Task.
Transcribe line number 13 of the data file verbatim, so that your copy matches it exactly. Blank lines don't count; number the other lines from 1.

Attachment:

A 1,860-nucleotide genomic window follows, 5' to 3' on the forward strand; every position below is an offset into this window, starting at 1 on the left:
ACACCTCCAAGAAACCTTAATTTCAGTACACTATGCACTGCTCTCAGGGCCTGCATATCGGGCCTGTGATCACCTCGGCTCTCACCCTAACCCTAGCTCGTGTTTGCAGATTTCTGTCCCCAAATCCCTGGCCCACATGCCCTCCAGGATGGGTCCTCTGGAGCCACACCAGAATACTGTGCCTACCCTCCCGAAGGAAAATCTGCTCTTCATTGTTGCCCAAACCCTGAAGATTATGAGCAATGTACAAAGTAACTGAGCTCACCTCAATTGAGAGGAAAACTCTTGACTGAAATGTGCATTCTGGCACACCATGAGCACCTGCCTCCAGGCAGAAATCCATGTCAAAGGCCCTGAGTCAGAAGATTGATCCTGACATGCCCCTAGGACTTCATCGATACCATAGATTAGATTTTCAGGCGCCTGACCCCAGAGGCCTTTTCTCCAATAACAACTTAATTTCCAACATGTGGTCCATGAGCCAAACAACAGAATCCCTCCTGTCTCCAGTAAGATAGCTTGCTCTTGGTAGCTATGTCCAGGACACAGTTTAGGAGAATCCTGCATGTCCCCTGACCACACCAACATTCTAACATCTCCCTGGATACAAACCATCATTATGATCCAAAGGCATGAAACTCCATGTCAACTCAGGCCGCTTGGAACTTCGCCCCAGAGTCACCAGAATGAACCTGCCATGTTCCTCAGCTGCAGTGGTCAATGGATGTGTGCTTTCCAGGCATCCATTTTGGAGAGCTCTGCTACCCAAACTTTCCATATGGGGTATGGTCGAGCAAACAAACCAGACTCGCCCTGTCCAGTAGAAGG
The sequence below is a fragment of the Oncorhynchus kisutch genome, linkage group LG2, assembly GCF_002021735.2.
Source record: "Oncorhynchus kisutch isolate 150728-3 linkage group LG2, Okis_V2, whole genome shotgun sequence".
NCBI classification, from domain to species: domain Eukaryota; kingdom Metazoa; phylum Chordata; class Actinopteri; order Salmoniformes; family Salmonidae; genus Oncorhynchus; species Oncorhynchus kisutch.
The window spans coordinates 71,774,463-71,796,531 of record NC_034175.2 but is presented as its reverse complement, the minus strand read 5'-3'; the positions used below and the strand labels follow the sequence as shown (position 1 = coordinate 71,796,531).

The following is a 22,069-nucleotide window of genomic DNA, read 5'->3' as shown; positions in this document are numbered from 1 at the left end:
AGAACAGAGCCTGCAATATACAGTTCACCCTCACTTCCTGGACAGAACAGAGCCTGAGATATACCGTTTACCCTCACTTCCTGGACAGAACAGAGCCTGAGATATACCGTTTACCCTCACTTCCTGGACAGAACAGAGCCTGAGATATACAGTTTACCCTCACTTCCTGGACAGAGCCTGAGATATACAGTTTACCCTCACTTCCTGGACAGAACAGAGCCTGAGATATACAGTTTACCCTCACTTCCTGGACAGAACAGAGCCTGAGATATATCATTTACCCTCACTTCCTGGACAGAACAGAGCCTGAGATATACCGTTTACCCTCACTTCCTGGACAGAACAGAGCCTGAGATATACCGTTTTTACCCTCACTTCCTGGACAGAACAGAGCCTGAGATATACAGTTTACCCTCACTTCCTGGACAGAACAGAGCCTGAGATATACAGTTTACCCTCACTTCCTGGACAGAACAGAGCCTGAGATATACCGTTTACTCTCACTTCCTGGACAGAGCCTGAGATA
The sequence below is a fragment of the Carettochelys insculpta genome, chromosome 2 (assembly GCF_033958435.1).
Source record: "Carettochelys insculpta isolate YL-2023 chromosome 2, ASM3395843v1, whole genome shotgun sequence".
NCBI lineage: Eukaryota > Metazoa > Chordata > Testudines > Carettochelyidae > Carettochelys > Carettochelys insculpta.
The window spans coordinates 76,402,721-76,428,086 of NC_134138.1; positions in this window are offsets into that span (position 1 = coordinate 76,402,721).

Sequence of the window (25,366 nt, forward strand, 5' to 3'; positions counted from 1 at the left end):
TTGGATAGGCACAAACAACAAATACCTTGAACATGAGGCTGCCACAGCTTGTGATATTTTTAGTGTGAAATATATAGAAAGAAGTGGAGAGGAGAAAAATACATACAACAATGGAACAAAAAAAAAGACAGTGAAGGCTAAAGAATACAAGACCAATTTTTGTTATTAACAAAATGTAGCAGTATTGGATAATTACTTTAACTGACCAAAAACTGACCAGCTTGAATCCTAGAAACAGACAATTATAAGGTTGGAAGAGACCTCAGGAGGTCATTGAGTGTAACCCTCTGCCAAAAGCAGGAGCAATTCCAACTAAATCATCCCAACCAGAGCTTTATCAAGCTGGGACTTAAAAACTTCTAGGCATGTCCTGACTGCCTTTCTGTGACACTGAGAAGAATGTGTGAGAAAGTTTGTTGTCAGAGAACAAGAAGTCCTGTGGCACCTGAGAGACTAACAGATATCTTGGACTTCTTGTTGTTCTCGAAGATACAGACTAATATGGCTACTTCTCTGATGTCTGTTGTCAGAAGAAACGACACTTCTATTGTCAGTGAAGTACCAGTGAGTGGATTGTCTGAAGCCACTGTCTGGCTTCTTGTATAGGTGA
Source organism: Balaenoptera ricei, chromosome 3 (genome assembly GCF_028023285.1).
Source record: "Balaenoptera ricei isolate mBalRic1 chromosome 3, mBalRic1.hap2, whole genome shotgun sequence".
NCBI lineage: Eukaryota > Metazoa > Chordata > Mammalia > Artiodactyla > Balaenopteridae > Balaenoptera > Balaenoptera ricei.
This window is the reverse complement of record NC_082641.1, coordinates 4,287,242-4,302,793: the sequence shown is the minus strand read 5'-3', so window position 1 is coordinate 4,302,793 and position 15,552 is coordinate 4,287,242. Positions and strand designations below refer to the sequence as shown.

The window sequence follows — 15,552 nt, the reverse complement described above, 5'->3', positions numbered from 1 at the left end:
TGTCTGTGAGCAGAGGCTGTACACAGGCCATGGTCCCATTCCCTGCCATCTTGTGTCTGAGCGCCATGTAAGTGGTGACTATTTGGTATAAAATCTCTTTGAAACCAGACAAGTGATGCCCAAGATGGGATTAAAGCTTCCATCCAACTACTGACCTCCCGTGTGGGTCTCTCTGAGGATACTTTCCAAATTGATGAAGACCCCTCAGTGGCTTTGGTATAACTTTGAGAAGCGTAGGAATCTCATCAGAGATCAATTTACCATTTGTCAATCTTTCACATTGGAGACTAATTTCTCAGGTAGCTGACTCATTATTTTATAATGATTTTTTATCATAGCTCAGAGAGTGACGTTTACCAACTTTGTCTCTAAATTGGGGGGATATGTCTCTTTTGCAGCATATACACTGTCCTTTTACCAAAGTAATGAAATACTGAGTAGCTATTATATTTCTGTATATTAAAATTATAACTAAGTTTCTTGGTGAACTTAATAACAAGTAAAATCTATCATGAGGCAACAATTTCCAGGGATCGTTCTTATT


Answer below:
Sequence of the window (25,366 nt, forward strand, 5' to 3'; positions counted from 1 at the left end):